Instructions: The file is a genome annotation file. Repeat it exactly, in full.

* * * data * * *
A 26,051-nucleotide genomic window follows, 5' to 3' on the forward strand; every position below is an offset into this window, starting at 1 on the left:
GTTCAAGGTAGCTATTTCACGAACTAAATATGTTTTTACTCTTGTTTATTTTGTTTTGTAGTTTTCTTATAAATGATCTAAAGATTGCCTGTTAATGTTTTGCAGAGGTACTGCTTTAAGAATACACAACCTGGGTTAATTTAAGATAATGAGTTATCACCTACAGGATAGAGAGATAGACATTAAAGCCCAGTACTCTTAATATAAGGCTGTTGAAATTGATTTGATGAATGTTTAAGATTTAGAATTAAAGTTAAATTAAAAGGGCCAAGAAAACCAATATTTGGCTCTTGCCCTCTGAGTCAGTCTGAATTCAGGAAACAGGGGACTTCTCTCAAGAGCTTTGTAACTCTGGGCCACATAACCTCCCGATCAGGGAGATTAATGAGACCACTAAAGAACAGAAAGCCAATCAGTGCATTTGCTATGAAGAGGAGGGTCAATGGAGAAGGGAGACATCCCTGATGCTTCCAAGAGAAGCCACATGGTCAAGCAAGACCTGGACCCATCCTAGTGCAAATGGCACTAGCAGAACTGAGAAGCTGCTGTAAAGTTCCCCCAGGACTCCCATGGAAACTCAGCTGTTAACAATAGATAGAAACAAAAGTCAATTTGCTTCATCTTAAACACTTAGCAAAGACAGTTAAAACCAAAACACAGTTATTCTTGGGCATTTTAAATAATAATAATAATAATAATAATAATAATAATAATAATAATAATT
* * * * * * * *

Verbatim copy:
A 26,051-nucleotide genomic window follows, 5' to 3' on the forward strand; every position below is an offset into this window, starting at 1 on the left:
GTTCAAGGTAGCTATTTCACGAACTAAATATGTTTTTACTCTTGTTTATTTTGTTTTGTAGTTTTCTTATAAATGATCTAAAGATTGCCTGTTAATGTTTTGCAGAGGTACTGCTTTAAGAATACACAACCTGGGTTAATTTAAGATAATGAGTTATCACCTACAGGATAGAGAGATAGACATTAAAGCCCAGTACTCTTAATATAAGGCTGTTGAAATTGATTTGATGAATGTTTAAGATTTAGAATTAAAGTTAAATTAAAAGGGCCAAGAAAACCAATATTTGGCTCTTGCCCTCTGAGTCAGTCTGAATTCAGGAAACAGGGGACTTCTCTCAAGAGCTTTGTAACTCTGGGCCACATAACCTCCCGATCAGGGAGATTAATGAGACCACTAAAGAACAGAAAGCCAATCAGTGCATTTGCTATGAAGAGGAGGGTCAATGGAGAAGGGAGACATCCCTGATGCTTCCAAGAGAAGCCACATGGTCAAGCAAGACCTGGACCCATCCTAGTGCAAATGGCACTAGCAGAACTGAGAAGCTGCTGTAAAGTTCCCCCAGGACTCCCATGGAAACTCAGCTGTTAACAATAGATAGAAACAAAAGTCAATTTGCTTCATCTTAAACACTTAGCAAAGACAGTTAAAACCAAAACACAGTTATTCTTGGGCATTTTAAATAATAATAATAATAATAATAATAATAATAATAATAATAATAATT